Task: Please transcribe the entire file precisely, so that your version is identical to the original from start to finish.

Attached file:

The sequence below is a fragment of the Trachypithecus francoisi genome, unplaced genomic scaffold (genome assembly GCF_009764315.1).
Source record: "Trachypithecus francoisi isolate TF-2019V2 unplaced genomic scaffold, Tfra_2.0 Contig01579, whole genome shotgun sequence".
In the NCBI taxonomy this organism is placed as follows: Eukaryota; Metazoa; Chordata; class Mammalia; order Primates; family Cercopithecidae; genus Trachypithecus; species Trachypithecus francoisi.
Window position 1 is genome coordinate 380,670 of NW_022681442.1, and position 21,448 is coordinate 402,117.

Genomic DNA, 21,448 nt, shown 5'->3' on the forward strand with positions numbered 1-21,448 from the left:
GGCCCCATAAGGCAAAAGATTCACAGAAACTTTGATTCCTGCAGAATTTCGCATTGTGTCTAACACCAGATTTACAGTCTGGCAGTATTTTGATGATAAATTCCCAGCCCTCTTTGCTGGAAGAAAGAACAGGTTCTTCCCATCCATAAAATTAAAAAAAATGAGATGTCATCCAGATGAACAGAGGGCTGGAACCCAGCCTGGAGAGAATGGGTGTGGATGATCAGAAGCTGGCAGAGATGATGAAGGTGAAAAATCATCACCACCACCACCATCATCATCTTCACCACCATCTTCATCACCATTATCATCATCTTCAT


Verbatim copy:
The sequence below is a fragment of the Trachypithecus francoisi genome, unplaced genomic scaffold (genome assembly GCF_009764315.1).
Source record: "Trachypithecus francoisi isolate TF-2019V2 unplaced genomic scaffold, Tfra_2.0 Contig01579, whole genome shotgun sequence".
In the NCBI taxonomy this organism is placed as follows: Eukaryota; Metazoa; Chordata; class Mammalia; order Primates; family Cercopithecidae; genus Trachypithecus; species Trachypithecus francoisi.
Window position 1 is genome coordinate 380,670 of NW_022681442.1, and position 21,448 is coordinate 402,117.

Genomic DNA, 21,448 nt, shown 5'->3' on the forward strand with positions numbered 1-21,448 from the left:
GGCCCCATAAGGCAAAAGATTCACAGAAACTTTGATTCCTGCAGAATTTCGCATTGTGTCTAACACCAGATTTACAGTCTGGCAGTATTTTGATGATAAATTCCCAGCCCTCTTTGCTGGAAGAAAGAACAGGTTCTTCCCATCCATAAAATTAAAAAAAATGAGATGTCATCCAGATGAACAGAGGGCTGGAACCCAGCCTGGAGAGAATGGGTGTGGATGATCAGAAGCTGGCAGAGATGATGAAGGTGAAAAATCATCACCACCACCACCATCATCATCTTCACCACCATCTTCATCACCATTATCATCATCTTCAT